june’s fig jamÂ
Whenever someone asks me where I learned to cook, I tend to respond with ‘trial and error’. And while there has certainly been many many trials and a few errors along the way, this doesn’t really fill in the whole picture. You see June, my wonderful mum, was and is a fabulous cook. So it was really under her guidance that my cooking education began at home.
It’s funny that when you grow up in a house with a good cook at the helm that you really have no idea how good things are. In my school lunchbox there were always freshly made sandwiches and homemade ‘patty’ cakes or lamingtons. And there was always dessert after dinner: a healthy fruit salad or mum’s much loved lemon meringue pie….bliss
When I went to boarding school my eyes were opened to just how ordinary food can be. And while I have blocked out most of the horrific food memories, I can still remember my first taste of jam out of a bulk can….sweet but totally lacking in any fruit flavour…it made me instantly homesick for a kitchen where the jam was made with love and packed with flavour.
To this day, I still think that my mum makes the best jam ever and whenever I go home I love to choose a few special bottles from the jam cupboard. The difficult thing is trying to decide: home grown berri-licious strawberry? intense wild blackberry all the sweeter for having to avoid the thorns when you pick the fruit? succulent plum from my cousin’s gnarly old blood plum tree? or the latest addition a chunky green fig? Impossible to pick really, so I tend to count myself very lucky and take one of each…all good things…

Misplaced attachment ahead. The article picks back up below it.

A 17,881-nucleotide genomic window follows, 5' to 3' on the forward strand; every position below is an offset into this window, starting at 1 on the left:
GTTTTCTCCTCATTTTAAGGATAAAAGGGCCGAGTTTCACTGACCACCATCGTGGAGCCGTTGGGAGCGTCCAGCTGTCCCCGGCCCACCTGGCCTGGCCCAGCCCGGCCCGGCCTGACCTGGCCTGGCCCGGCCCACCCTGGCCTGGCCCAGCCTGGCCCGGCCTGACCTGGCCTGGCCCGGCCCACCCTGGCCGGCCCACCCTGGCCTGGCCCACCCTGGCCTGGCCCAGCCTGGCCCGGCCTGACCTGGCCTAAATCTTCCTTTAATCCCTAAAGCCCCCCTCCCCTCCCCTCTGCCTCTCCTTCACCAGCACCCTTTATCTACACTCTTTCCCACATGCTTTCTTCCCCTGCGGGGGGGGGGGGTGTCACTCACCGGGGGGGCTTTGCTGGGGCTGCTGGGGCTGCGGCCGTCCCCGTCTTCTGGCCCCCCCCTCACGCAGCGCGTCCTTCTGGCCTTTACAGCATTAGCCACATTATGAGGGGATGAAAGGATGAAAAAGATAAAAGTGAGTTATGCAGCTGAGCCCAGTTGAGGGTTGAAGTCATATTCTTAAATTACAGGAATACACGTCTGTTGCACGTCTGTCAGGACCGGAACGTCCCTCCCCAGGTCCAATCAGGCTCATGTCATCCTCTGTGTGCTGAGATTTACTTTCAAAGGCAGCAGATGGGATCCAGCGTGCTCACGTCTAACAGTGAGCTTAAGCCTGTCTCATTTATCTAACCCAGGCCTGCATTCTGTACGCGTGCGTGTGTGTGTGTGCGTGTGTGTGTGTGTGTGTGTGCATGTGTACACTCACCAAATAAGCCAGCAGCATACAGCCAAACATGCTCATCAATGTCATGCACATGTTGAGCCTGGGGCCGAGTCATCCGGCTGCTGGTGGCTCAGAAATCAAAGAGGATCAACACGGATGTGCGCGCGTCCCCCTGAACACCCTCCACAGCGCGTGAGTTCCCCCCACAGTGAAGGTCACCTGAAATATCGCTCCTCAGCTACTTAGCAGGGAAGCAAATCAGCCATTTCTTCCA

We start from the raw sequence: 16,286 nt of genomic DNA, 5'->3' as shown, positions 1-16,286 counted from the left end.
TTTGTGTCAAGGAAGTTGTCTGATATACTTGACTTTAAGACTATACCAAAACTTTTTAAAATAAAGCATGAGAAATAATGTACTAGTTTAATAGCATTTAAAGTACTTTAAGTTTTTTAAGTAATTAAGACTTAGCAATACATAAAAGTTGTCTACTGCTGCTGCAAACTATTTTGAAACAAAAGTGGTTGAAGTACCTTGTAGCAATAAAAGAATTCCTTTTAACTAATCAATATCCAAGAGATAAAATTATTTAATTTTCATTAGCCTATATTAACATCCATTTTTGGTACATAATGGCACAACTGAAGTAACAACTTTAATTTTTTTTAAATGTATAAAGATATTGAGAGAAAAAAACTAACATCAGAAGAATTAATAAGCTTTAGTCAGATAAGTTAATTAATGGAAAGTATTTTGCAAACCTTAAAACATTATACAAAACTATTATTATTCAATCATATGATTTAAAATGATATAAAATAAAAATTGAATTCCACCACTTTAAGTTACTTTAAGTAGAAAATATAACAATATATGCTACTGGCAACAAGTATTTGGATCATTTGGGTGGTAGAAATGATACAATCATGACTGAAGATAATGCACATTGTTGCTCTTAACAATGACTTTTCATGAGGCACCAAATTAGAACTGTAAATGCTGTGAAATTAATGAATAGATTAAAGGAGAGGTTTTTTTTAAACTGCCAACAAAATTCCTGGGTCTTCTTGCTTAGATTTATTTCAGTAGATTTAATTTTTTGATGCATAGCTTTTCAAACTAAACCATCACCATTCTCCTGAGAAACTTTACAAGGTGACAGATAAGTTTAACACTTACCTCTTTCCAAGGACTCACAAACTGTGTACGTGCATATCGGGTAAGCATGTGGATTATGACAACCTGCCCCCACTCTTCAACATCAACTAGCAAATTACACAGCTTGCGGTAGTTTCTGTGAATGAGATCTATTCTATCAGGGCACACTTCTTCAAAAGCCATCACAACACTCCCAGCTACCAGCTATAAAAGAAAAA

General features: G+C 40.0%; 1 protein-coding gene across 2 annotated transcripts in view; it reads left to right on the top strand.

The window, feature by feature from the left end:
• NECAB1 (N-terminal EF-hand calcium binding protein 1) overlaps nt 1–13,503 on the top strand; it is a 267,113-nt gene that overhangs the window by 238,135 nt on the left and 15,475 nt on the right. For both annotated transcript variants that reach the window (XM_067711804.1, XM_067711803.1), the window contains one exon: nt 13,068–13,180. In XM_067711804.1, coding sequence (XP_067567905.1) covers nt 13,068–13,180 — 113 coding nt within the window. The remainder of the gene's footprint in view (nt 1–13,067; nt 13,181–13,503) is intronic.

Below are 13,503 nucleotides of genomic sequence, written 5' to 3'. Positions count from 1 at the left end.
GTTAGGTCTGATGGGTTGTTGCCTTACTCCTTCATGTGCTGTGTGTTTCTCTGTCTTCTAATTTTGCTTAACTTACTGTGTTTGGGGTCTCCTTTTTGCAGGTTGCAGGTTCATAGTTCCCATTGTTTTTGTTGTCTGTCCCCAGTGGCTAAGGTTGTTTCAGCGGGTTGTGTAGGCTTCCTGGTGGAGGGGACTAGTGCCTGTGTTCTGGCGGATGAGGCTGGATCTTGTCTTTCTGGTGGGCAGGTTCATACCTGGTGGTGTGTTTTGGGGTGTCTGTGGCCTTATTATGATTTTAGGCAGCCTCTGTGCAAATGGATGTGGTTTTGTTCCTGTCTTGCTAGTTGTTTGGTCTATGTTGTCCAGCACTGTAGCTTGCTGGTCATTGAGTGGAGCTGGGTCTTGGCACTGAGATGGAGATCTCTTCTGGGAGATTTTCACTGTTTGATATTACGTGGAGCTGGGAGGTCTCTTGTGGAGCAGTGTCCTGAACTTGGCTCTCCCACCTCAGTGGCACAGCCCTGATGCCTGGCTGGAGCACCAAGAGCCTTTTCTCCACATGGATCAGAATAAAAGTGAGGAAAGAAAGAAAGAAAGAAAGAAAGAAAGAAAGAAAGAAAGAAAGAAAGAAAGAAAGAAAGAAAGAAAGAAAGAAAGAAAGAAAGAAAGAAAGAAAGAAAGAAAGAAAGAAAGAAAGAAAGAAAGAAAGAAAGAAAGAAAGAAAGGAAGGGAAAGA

june’s basic jam recipe
This recipe works for most berries and stone fruit. It’s better to use fruit that is slightly on the under ripe side as it will have a higher pectin content which helps the jam to set.
The cooking time really depends on how ripe your fruit is and how large a batch you are making.
It’s important to fill and seal your jars while the jam is hot to make sure everything is sterile and to gain the added protection of the jars pulling a vacuum as the hot jam cools and shrinks.
1lb (or 500g) fruit: blackberries or plums
3/4lb (or 375g) sugar
juice 1/2 lemon
Wash fruit and place in a saucepan. For plums or larger stone fruit, destone and cut into chunks after washing. Add a small amount of sugar and place over a high heat, squashing to extract some juice. gradually add remaining sugar and bring to the boil.
Simmer for 2 – 4 hours until the jam sets when tested**. Divide hot jam between clean glass bottles that have been sterilised in the dishwasher and seal immediately. Store in a cool dark place.
** To test for setting take a small spoonful of jam and place it on a saucer. Sit in the freezer for approx 5 mins or until cold. The jam will form a skin and wrinkle when touched when it is done.
june’s fig jam
Fig jam is a relatively recent addition to my mum’s repertoire. This year she used green figs but like all of us is on the lookout for a free black fig supply.
6lb (3kg) figs
4lb (2kg) sugar
1/2C white vinegar
Top and tail figs and chop into chunks. Add sugar and leave to stand overnight.
Bring to the boil and cook briskly for 2 – 3hrs or until jam sets when tested (see note above). Divide hot jam between clean glass bottles that have been sterilised in the dishwasher and seal immediately. Store in a cool dark place.
june’s jam: fig, plum & blackberry (left to right)